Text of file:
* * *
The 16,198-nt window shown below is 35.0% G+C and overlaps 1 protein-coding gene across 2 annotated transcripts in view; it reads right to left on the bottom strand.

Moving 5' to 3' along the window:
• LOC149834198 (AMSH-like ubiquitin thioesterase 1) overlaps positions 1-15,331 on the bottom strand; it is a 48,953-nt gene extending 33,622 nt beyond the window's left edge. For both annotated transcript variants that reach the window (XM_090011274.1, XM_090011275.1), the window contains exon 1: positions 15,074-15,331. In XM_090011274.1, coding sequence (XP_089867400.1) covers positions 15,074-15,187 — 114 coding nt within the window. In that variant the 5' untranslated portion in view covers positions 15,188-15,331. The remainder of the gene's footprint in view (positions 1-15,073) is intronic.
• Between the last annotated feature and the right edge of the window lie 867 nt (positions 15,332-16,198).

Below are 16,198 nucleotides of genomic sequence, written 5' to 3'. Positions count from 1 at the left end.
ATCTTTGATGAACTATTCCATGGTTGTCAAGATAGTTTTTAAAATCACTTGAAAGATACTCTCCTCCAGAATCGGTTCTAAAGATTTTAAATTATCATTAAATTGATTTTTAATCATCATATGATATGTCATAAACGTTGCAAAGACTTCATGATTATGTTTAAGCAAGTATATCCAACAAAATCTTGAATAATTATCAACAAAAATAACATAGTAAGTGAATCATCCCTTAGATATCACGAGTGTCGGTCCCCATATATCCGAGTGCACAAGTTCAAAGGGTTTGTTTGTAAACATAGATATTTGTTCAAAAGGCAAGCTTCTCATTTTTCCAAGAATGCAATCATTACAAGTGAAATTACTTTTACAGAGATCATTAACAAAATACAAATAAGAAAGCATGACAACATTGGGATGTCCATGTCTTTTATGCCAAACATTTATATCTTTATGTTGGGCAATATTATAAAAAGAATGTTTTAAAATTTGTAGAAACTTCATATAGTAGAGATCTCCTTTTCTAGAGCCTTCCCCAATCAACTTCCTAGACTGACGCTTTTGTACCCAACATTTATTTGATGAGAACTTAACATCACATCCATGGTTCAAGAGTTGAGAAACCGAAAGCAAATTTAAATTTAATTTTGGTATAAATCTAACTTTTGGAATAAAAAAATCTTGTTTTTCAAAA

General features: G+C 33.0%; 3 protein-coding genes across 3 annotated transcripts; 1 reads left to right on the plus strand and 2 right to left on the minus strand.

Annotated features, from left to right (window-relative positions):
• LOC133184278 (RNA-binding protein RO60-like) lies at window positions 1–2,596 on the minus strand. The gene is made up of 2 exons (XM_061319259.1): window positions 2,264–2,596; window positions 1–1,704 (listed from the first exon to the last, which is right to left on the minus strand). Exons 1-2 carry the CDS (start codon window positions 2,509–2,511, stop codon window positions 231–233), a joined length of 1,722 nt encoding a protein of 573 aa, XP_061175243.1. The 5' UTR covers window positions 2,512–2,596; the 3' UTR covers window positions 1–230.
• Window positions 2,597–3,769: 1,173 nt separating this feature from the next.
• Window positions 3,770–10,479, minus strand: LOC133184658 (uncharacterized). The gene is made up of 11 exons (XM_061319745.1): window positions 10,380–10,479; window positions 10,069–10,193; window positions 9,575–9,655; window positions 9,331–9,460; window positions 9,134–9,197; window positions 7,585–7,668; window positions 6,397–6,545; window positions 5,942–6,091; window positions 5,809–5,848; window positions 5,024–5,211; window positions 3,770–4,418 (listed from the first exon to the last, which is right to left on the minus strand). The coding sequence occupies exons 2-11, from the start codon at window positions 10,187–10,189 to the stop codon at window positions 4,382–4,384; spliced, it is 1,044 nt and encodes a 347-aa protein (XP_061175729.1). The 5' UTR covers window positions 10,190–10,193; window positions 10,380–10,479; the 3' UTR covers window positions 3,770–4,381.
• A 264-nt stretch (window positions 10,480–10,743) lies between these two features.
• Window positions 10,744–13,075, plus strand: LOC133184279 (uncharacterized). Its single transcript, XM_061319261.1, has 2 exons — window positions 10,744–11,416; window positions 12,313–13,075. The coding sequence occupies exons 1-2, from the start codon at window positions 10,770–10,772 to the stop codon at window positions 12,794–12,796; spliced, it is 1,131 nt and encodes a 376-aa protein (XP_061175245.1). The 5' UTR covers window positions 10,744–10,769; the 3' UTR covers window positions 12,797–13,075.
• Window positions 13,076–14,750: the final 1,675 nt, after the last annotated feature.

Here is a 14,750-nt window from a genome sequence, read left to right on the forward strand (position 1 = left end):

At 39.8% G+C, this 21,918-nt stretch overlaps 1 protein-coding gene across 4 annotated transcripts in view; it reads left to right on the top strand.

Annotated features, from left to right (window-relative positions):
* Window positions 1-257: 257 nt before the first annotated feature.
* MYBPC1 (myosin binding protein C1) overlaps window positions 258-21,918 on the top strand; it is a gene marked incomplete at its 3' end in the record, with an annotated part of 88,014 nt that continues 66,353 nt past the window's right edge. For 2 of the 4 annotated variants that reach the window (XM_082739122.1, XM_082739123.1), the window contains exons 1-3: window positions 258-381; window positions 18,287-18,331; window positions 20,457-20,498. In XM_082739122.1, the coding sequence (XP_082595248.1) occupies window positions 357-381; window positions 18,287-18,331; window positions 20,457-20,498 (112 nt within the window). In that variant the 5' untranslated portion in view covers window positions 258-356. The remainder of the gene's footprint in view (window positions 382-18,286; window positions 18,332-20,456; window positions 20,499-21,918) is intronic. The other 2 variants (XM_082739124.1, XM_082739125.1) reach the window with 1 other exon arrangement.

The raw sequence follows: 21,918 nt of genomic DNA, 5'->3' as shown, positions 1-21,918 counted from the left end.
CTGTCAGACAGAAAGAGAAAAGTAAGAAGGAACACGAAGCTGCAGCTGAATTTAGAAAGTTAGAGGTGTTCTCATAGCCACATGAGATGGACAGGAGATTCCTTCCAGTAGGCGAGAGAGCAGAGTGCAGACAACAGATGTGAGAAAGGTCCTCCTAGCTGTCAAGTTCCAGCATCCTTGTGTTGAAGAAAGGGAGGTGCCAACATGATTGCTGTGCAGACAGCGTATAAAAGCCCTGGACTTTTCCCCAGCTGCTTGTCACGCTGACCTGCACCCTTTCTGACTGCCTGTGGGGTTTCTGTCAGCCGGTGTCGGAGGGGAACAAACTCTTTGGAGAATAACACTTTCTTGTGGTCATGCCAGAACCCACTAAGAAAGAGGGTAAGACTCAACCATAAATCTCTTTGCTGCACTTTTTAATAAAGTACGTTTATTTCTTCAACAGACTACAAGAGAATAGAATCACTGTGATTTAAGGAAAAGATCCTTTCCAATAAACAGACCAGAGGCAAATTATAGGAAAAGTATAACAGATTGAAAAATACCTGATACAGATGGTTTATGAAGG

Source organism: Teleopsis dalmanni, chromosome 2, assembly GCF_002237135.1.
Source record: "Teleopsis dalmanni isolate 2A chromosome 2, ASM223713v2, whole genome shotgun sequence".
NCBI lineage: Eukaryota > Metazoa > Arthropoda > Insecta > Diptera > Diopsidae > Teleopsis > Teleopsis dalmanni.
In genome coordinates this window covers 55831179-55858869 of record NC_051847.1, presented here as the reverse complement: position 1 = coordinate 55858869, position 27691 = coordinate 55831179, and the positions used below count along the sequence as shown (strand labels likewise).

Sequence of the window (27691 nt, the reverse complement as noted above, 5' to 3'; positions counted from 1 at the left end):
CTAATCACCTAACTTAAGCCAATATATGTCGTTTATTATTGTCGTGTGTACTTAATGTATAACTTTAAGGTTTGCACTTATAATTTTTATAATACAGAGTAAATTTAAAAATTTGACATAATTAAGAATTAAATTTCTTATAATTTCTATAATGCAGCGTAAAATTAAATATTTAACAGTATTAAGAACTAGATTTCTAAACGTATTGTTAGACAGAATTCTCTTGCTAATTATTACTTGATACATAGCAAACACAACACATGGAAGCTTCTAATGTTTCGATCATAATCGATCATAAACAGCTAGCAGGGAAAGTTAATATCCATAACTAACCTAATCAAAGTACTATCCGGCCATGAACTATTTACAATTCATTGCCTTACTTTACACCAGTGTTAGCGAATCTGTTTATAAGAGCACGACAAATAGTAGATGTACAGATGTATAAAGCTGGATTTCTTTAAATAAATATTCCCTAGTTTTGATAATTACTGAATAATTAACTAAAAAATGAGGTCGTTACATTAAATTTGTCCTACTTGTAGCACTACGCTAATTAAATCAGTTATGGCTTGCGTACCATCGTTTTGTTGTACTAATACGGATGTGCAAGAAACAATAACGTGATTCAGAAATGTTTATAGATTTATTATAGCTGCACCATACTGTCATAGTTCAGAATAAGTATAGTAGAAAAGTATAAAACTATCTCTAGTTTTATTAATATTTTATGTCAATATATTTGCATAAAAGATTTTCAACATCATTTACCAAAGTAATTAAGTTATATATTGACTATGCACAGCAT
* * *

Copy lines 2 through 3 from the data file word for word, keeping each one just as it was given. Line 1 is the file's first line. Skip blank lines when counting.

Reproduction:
Moving 5' to 3' along the window:
• LOC149834198 (AMSH-like ubiquitin thioesterase 1) overlaps positions 1-15,331 on the bottom strand; it is a 48,953-nt gene extending 33,622 nt beyond the window's left edge. For both annotated transcript variants that reach the window (XM_090011274.1, XM_090011275.1), the window contains exon 1: positions 15,074-15,331. In XM_090011274.1, coding sequence (XP_089867400.1) covers positions 15,074-15,187 — 114 coding nt within the window. In that variant the 5' untranslated portion in view covers positions 15,188-15,331. The remainder of the gene's footprint in view (positions 1-15,073) is intronic.